Yup - happened to me - sold and posted a watch which, allegedly, "never arrived". I refunded the cost in full - there's no other option for a seller.

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That has explained a few weird prices from larger dealers that I thought were listing errors. My rant for today though is about private sellers who state they have no responsibility once items are posted if lost or stolen.

Paypal will cover those scenarios and the seller will lose the money whether they think they are responsible or not. :D

Yup - happened to me - sold and posted a watch which, allegedly, "never arrived". I refunded the cost in full - there's no other option for a seller.

Did you get anyting back from the carrier?

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As a seller I mistrust buyers and as a buyer I mistrust sellers. That being said, have you been to a vet recently, now that is a nice little scam machine.

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I think the point's being missed. For sure if a highly desirable item that's scarce is offered, the inflated price beyond rrp is justified, free market and all that. I'm talking when there is a readily available watch, which is clearly displayed at lower prices on the same ebay page that's scrolled, is vastly hiked. Hence I thought it was some mistake. If it isn't, THAT is unacceptable, hoping someone either doesn't see the other adverts (though not sure how!!) or they accidentally hit buy when card details are already logged (which again seems nigh on impossible). Again, I ask whether a regulator operates for ebay?....

Fairness isn't a major factor in the market. Regulators only care about price fixing, not price setting.

Where trading standards would care about RRP is if the manufacturer was enforcing the RRP via contracts with suppliers (this would be illegal). A case where the distributor/merchant chooses to set their own price is approved and encouraged by the regulators.

That said, where an RRP/pricing is actually displayed on a new item (i.e. via a tag or on the packaging) and the product is sold at a higher price (and there is no justifiable defence such as rarity) the merchant would be in breach of trading standards if he sells it for a higher price (selling for a lower price isn't a problem). This isn't really an issue with watches on eBay as it is easy to remove tags.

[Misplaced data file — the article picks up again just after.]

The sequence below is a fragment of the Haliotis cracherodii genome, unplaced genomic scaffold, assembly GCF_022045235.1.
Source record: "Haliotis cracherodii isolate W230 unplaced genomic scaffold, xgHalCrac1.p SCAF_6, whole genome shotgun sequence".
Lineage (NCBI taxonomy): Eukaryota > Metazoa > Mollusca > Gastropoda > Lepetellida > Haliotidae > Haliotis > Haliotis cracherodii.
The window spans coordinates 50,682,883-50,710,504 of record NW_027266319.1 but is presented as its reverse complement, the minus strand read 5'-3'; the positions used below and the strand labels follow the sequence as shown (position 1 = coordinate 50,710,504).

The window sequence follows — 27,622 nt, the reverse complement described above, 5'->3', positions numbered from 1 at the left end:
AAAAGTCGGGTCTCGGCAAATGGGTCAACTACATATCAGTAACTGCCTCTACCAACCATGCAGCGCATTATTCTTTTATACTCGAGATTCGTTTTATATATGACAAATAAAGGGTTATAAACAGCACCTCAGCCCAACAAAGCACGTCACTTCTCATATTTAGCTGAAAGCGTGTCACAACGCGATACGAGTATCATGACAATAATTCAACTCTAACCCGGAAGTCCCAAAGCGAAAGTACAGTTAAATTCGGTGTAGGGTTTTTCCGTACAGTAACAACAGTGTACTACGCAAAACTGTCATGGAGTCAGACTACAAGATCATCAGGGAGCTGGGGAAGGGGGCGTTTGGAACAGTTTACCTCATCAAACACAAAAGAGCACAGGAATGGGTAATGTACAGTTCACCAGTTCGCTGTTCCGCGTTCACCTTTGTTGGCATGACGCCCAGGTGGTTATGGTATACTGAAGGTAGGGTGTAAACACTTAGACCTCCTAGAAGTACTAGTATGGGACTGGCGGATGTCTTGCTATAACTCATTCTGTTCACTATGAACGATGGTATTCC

Isn't that what Rolex do?

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I think the point's being missed. For sure if a highly desirable item that's scarce is offered, the inflated price beyond rrp is justified, free market and all that. I'm talking when there is a readily available watch, which is clearly displayed at lower prices on the same ebay page that's scrolled, is vastly hiked. Hence I thought it was some mistake. If it isn't, THAT is unacceptable, hoping someone either doesn't see the other adverts (though not sure how!!) or they accidentally hit buy when card details are already logged (which again seems nigh on impossible). Again, I ask whether a regulator operates for ebay?....

Fairness isn't a major factor in the market. Regulators only care about price fixing, not price setting.

Where trading standards would care about RRP is if the manufacturer was enforcing the RRP via contracts with suppliers (this would be illegal). A case where the distributor/merchant chooses to set their own price is approved and encouraged by the regulators.

That said, where an RRP/pricing is actually displayed on a new item (i.e. via a tag or on the packaging) and the product is sold at a higher price (and there is no justifiable defence such as rarity) the merchant would be in breach of trading standards if he sells it for a higher price (selling for a lower price isn't a problem). This isn't really an issue with watches on eBay as it is easy to remove tags.

Isn't that what Rolex do?

Its mostly based on EU legislation and there is a "safe harbour" for companies whose market shares which are below a certain threshold. I suspect Rolex have managed to define the relevant market quite broadly in order to argue that they fall below that threshold. That also provides an interesting reason for why Rolex keep their production low.

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That has explained a few weird prices from larger dealers that I thought were listing errors. My rant for today though is about private sellers who state they have no responsibility once items are posted if lost or stolen.

Paypal will cover those scenarios and the seller will lose the money whether they think they are responsible or not. :D

Yup - happened to me - sold and posted a watch which, allegedly, "never arrived". I refunded the cost in full - there's no other option for a seller.

Did you get anyting back from the carrier?

No.